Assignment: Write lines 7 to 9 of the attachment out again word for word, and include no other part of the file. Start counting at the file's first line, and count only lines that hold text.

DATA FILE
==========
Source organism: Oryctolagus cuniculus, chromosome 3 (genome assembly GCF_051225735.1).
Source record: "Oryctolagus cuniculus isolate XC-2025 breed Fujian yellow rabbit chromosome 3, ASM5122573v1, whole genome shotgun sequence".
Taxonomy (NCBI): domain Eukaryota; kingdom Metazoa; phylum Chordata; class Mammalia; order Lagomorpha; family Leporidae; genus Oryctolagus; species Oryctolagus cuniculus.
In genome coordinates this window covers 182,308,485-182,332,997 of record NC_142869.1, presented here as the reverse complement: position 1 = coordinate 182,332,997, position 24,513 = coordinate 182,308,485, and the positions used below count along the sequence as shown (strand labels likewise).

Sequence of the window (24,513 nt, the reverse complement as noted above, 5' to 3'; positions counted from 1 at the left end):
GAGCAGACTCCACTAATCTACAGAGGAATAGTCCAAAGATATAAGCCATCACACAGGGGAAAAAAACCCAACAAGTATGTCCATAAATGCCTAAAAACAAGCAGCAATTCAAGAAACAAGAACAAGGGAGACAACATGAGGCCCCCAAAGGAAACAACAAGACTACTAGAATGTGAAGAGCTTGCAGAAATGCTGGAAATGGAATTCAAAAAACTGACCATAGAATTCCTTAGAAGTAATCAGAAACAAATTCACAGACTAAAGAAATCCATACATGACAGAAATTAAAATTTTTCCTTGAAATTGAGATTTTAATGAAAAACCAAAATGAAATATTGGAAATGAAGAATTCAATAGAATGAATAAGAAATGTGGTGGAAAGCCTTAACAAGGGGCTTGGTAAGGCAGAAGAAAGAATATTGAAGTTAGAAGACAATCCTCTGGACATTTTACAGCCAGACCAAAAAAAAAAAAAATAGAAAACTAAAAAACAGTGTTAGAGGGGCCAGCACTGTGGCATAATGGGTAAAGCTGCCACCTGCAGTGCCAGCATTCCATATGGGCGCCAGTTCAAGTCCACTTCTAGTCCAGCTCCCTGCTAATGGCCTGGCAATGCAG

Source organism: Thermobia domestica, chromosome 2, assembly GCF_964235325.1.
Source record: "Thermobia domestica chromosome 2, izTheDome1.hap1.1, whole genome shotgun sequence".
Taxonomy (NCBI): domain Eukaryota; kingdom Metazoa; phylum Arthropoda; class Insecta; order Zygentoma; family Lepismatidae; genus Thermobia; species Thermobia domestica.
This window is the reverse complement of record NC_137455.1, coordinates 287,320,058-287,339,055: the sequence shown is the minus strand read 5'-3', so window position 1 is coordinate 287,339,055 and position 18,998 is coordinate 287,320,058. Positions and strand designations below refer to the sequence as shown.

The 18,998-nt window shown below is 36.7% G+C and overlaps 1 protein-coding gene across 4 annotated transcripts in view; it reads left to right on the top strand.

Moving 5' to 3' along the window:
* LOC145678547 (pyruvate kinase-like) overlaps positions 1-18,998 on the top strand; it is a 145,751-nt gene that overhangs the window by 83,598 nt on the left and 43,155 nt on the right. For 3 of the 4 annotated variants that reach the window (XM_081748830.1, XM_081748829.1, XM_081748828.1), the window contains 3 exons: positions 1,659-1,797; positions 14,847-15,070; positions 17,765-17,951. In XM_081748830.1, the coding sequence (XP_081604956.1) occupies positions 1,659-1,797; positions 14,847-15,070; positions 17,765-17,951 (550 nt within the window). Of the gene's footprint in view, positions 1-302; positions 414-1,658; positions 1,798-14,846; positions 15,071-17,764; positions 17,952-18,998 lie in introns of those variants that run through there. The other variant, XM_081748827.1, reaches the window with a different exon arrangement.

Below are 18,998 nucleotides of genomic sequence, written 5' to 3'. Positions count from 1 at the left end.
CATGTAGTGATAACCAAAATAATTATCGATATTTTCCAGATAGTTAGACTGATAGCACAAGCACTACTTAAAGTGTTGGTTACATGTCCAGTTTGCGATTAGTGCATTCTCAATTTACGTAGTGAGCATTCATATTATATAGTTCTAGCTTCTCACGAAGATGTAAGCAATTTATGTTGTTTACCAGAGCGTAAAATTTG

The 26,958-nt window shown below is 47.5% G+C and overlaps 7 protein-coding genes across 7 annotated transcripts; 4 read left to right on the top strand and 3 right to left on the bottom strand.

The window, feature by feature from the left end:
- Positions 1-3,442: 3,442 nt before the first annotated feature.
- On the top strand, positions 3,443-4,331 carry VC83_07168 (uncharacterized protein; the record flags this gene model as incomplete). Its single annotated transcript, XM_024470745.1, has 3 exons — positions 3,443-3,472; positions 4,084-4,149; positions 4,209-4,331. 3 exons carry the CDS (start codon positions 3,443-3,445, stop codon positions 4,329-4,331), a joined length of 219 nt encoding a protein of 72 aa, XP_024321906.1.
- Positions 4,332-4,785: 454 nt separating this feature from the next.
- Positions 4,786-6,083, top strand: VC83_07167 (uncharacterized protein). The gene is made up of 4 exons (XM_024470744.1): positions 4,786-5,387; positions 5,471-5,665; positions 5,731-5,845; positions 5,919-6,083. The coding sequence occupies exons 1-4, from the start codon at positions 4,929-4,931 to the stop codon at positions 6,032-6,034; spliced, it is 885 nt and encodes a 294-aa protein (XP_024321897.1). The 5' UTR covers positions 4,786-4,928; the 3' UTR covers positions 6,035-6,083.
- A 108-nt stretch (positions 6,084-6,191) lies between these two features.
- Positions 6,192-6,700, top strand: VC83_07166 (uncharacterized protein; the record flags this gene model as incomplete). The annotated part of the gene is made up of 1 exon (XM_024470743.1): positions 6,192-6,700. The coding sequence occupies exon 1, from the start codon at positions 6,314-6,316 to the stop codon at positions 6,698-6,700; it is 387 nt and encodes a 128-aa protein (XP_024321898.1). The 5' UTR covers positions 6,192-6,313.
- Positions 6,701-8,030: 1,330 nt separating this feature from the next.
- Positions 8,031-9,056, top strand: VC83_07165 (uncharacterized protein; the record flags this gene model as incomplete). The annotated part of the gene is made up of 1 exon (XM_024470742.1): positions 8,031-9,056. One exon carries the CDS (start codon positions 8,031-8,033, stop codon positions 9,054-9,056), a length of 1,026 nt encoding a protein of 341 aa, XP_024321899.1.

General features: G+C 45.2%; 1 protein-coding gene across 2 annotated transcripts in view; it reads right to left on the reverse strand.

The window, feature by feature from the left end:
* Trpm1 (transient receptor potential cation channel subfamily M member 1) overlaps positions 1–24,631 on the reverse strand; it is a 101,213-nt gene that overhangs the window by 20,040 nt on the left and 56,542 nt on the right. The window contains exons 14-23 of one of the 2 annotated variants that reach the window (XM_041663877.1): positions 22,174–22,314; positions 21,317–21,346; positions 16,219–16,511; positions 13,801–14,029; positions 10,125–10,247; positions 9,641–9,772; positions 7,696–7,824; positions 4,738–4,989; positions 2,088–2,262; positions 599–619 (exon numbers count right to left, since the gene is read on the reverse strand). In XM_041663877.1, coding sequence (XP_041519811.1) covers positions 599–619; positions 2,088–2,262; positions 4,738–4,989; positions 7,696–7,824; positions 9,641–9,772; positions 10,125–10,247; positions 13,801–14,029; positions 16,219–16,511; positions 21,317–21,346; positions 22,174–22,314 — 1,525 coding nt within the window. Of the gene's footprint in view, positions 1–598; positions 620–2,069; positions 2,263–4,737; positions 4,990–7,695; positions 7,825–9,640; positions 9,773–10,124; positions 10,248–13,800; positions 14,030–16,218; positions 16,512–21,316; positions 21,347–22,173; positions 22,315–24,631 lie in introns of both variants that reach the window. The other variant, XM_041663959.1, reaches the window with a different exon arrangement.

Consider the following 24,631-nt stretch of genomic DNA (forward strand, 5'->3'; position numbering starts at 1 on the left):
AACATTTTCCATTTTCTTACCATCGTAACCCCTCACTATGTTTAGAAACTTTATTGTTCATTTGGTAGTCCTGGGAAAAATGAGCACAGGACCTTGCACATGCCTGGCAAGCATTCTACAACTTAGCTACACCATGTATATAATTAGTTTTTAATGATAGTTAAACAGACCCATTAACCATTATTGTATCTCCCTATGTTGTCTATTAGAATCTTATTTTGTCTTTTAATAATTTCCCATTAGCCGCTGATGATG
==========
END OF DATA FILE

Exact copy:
Source organism: Thermobia domestica, chromosome 2, assembly GCF_964235325.1.
Source record: "Thermobia domestica chromosome 2, izTheDome1.hap1.1, whole genome shotgun sequence".
Taxonomy (NCBI): domain Eukaryota; kingdom Metazoa; phylum Arthropoda; class Insecta; order Zygentoma; family Lepismatidae; genus Thermobia; species Thermobia domestica.